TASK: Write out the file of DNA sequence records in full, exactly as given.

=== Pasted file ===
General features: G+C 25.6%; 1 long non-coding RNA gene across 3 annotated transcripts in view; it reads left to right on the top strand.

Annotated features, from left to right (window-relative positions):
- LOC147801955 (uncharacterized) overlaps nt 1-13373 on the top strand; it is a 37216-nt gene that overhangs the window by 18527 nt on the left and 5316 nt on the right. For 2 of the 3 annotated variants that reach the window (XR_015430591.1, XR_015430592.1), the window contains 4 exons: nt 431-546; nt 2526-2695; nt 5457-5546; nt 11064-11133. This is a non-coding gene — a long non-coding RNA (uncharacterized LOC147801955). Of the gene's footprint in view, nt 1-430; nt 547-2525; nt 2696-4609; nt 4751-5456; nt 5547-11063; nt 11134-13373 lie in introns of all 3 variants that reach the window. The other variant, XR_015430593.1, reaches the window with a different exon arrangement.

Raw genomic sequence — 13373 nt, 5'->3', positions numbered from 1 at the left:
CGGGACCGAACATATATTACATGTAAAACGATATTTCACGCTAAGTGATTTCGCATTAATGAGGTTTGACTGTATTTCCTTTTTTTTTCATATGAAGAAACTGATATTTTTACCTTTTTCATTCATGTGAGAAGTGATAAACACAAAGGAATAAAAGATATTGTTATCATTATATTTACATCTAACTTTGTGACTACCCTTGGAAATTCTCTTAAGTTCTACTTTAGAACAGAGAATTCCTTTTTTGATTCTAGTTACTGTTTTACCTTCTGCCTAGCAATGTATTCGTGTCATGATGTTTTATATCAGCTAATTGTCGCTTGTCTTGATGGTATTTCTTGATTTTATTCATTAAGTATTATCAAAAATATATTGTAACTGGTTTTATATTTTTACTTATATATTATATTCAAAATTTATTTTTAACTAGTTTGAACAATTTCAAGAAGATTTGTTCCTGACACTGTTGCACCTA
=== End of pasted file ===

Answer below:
General features: G+C 25.6%; 1 long non-coding RNA gene across 3 annotated transcripts in view; it reads left to right on the top strand.

Annotated features, from left to right (window-relative positions):
- LOC147801955 (uncharacterized) overlaps nt 1-13373 on the top strand; it is a 37216-nt gene that overhangs the window by 18527 nt on the left and 5316 nt on the right. For 2 of the 3 annotated variants that reach the window (XR_015430591.1, XR_015430592.1), the window contains 4 exons: nt 431-546; nt 2526-2695; nt 5457-5546; nt 11064-11133. This is a non-coding gene — a long non-coding RNA (uncharacterized LOC147801955). Of the gene's footprint in view, nt 1-430; nt 547-2525; nt 2696-4609; nt 4751-5456; nt 5547-11063; nt 11134-13373 lie in introns of all 3 variants that reach the window. The other variant, XR_015430593.1, reaches the window with a different exon arrangement.

Raw genomic sequence — 13373 nt, 5'->3', positions numbered from 1 at the left:
CGGGACCGAACATATATTACATGTAAAACGATATTTCACGCTAAGTGATTTCGCATTAATGAGGTTTGACTGTATTTCCTTTTTTTTTCATATGAAGAAACTGATATTTTTACCTTTTTCATTCATGTGAGAAGTGATAAACACAAAGGAATAAAAGATATTGTTATCATTATATTTACATCTAACTTTGTGACTACCCTTGGAAATTCTCTTAAGTTCTACTTTAGAACAGAGAATTCCTTTTTTGATTCTAGTTACTGTTTTACCTTCTGCCTAGCAATGTATTCGTGTCATGATGTTTTATATCAGCTAATTGTCGCTTGTCTTGATGGTATTTCTTGATTTTATTCATTAAGTATTATCAAAAATATATTGTAACTGGTTTTATATTTTTACTTATATATTATATTCAAAATTTATTTTTAACTAGTTTGAACAATTTCAAGAAGATTTGTTCCTGACACTGTTGCACCTA